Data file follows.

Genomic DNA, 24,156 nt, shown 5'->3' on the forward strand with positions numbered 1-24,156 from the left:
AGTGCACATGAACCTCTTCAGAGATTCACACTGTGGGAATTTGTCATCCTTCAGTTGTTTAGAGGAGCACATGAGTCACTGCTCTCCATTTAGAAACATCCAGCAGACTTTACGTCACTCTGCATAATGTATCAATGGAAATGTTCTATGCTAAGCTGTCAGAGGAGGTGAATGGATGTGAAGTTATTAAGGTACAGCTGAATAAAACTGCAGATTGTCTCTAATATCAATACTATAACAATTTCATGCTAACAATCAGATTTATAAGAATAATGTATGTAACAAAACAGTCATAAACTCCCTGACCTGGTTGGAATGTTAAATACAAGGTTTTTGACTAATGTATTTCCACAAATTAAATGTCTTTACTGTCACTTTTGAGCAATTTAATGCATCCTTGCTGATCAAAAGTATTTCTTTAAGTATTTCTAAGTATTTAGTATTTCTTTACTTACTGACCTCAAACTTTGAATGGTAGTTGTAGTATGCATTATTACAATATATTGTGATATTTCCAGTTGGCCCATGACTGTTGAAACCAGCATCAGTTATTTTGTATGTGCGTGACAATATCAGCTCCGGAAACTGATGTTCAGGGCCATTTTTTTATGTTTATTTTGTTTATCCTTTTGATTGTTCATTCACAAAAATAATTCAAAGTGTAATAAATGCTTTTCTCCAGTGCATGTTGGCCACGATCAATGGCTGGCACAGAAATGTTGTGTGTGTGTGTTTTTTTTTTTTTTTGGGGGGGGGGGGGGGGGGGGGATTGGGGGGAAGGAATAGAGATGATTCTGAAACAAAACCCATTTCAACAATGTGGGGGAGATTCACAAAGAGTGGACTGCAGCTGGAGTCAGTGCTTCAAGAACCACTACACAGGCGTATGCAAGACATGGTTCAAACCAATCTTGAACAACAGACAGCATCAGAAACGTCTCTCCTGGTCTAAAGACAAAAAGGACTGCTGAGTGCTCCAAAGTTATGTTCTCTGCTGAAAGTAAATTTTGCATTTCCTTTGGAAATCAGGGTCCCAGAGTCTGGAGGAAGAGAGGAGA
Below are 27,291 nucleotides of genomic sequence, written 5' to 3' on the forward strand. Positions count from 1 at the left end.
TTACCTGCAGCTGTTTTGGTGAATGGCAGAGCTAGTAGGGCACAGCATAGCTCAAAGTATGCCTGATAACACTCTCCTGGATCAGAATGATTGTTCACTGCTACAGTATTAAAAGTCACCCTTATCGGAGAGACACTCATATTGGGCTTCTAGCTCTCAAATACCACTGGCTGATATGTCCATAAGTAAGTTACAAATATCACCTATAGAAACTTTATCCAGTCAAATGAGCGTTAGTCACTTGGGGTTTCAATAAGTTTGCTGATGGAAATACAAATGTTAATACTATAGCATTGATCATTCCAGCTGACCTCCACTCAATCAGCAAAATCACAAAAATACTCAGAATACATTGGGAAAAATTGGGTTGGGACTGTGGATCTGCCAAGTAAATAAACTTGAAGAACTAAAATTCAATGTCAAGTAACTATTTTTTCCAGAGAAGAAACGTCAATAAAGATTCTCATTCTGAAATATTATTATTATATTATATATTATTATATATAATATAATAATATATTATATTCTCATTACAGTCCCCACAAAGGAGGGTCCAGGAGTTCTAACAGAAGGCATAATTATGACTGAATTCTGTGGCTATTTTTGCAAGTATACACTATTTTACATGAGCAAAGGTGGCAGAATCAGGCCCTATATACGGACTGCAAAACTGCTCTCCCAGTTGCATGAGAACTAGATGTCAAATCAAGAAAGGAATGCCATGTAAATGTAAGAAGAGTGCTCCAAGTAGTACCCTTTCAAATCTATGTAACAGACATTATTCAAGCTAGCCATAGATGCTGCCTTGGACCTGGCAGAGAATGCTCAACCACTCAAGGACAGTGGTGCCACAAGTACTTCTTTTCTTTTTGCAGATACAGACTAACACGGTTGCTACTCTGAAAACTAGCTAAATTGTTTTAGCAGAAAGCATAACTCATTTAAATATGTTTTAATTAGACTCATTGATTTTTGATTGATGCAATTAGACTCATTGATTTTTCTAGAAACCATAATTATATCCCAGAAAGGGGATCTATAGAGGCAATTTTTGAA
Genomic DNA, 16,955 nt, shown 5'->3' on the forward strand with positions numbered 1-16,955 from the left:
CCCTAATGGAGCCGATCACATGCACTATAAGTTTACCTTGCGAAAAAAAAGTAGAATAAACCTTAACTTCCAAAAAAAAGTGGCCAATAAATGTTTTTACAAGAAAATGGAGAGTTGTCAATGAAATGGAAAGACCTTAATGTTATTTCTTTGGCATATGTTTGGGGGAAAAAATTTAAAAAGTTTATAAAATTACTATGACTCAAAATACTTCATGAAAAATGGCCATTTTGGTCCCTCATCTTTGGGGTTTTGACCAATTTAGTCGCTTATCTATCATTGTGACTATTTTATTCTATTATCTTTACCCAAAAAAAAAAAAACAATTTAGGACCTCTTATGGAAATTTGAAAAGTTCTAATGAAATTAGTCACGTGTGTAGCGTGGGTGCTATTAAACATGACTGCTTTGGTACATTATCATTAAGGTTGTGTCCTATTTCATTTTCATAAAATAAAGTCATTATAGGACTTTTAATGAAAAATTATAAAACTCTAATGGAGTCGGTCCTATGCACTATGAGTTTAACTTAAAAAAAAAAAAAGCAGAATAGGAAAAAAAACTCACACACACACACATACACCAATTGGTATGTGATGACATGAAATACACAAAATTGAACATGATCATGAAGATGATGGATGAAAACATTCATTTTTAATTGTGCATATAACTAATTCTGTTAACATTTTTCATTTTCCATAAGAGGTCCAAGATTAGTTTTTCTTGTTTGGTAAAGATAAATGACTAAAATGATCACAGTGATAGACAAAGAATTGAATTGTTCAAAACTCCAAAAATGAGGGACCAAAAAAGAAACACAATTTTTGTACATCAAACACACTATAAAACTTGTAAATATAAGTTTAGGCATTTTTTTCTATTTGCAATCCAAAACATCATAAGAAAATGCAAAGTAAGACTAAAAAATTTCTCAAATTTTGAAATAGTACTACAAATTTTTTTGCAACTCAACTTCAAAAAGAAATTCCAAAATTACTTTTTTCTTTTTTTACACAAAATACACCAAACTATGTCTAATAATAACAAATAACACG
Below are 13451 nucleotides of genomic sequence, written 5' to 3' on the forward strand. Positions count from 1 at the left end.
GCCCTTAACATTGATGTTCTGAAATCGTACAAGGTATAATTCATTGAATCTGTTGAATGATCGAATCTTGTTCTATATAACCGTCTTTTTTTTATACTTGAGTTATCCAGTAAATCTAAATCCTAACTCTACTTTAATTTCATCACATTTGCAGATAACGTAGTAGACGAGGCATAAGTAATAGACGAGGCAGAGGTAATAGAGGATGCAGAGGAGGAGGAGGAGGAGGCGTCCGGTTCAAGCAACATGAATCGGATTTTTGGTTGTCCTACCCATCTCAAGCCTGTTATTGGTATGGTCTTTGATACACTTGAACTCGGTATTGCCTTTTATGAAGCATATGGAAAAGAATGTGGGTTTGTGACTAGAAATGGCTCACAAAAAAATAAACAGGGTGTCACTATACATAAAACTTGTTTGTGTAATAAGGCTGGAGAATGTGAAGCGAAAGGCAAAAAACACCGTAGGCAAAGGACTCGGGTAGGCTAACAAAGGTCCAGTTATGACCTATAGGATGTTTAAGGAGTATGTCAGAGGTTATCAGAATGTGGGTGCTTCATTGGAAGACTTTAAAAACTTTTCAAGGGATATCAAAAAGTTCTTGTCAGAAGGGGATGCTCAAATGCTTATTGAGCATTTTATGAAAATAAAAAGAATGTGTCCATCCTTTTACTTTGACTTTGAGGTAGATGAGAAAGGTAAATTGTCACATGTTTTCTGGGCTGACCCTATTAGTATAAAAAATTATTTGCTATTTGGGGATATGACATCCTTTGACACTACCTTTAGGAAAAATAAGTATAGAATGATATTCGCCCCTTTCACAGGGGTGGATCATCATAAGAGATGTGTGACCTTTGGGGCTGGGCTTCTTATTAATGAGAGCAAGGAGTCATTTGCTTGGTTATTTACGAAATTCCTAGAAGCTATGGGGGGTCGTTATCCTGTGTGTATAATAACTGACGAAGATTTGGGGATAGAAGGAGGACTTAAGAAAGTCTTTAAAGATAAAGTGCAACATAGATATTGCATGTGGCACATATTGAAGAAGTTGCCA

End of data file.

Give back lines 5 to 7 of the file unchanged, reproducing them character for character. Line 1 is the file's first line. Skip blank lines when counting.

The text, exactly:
Genomic DNA, 16,955 nt, shown 5'->3' on the forward strand with positions numbered 1-16,955 from the left:
CCCTAATGGAGCCGATCACATGCACTATAAGTTTACCTTGCGAAAAAAAAGTAGAATAAACCTTAACTTCCAAAAAAAAGTGGCCAATAAATGTTTTTACAAGAAAATGGAGAGTTGTCAATGAAATGGAAAGACCTTAATGTTATTTCTTTGGCATATGTTTGGGGGAAAAAATTTAAAAAGTTTATAAAATTACTATGACTCAAAATACTTCATGAAAAATGGCCATTTTGGTCCCTCATCTTTGGGGTTTTGACCAATTTAGTCGCTTATCTATCATTGTGACTATTTTATTCTATTATCTTTACCCAAAAAAAAAAAAACAATTTAGGACCTCTTATGGAAATTTGAAAAGTTCTAATGAAATTAGTCACGTGTGTAGCGTGGGTGCTATTAAACATGACTGCTTTGGTACATTATCATTAAGGTTGTGTCCTATTTCATTTTCATAAAATAAAGTCATTATAGGACTTTTAATGAAAAATTATAAAACTCTAATGGAGTCGGTCCTATGCACTATGAGTTTAACTTAAAAAAAAAAAAAGCAGAATAGGAAAAAAAACTCACACACACACACATACACCAATTGGTATGTGATGACATGAAATACACAAAATTGAACATGATCATGAAGATGATGGATGAAAACATTCATTTTTAATTGTGCATATAACTAATTCTGTTAACATTTTTCATTTTCCATAAGAGGTCCAAGATTAGTTTTTCTTGTTTGGTAAAGATAAATGACTAAAATGATCACAGTGATAGACAAAGAATTGAATTGTTCAAAACTCCAAAAATGAGGGACCAAAAAAGAAACACAATTTTTGTACATCAAACACACTATAAAACTTGTAAATATAAGTTTAGGCATTTTTTTCTATTTGCAATCCAAAACATCATAAGAAAATGCAAAGTAAGACTAAAAAATTTCTCAAATTTTGAAATAGTACTACAAATTTTTTTGCAACTCAACTTCAAAAAGAAATTCCAAAATTACTTTTTTCTTTTTTTACACAAAATACACCAAACTATGTCTAATAATAACAAATAACACG
Below are 13451 nucleotides of genomic sequence, written 5' to 3' on the forward strand. Positions count from 1 at the left end.